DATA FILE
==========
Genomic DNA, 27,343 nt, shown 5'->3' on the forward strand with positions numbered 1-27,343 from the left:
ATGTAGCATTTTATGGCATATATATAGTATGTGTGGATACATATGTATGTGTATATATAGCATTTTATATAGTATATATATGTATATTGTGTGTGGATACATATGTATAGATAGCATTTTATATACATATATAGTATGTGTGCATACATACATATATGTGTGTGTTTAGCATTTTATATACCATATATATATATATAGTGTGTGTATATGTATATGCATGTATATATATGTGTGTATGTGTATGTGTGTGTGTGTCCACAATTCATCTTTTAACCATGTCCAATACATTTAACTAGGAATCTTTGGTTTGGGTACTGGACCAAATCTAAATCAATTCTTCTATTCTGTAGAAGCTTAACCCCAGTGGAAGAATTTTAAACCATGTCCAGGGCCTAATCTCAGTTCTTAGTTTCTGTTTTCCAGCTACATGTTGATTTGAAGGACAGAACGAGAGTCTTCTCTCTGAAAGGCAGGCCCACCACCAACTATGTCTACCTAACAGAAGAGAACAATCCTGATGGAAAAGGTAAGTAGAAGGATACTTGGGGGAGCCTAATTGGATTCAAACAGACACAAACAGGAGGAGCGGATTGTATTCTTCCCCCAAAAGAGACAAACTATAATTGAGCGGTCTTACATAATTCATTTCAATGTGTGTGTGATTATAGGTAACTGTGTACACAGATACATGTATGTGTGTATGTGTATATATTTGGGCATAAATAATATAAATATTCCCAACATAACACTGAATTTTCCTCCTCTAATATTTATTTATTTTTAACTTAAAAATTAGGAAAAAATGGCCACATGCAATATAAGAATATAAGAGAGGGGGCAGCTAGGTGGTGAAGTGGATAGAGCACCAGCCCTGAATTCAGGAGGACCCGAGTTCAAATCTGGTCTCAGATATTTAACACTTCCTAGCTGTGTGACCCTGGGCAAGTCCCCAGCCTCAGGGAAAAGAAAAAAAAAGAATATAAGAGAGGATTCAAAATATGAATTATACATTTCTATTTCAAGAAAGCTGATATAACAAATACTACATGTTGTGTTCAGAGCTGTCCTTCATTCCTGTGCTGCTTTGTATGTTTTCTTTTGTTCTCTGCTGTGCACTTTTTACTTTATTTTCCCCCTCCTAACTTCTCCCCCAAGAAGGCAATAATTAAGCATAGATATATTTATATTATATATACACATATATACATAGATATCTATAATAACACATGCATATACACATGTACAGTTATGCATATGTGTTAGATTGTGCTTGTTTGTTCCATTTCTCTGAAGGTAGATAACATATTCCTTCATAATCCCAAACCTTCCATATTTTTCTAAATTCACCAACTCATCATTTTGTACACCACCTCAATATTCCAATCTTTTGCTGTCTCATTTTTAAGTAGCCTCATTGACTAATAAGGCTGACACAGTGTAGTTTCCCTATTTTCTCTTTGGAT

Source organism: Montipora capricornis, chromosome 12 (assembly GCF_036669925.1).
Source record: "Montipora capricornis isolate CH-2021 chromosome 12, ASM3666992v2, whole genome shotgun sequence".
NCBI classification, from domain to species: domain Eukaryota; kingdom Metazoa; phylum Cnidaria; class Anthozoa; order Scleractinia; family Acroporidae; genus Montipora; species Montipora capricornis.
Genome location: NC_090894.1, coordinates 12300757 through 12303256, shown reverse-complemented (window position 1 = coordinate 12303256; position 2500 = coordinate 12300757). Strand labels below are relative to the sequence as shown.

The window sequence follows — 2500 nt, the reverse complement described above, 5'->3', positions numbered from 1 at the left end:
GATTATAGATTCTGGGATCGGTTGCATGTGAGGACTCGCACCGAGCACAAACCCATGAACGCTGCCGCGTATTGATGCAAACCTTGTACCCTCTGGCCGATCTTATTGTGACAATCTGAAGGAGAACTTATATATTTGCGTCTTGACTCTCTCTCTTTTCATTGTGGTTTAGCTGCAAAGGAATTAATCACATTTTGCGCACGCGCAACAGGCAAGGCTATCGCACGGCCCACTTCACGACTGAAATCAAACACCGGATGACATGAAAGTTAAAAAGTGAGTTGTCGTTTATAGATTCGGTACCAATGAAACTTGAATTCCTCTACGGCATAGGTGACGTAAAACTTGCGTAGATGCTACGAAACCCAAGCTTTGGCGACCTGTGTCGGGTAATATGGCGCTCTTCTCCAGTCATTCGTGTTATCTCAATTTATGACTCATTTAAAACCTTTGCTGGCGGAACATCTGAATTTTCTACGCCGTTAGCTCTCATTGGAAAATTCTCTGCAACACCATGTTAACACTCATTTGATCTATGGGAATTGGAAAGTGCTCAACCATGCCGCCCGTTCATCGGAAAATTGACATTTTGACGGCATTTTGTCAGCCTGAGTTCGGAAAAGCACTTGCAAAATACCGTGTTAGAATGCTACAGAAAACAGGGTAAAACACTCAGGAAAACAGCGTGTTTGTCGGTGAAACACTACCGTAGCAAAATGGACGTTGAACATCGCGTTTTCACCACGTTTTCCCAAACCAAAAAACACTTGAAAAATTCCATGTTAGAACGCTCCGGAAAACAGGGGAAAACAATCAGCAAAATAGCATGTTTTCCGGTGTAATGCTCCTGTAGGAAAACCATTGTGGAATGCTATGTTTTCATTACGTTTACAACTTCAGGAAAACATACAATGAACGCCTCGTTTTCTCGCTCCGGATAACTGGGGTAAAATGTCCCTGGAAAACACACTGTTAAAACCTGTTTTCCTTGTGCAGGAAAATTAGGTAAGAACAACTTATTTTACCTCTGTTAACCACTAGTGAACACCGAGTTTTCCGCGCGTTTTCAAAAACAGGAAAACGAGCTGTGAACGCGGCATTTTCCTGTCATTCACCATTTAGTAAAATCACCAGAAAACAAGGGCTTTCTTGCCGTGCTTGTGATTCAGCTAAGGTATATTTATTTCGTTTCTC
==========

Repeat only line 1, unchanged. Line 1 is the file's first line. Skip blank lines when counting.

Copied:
Genomic DNA, 27,343 nt, shown 5'->3' on the forward strand with positions numbered 1-27,343 from the left: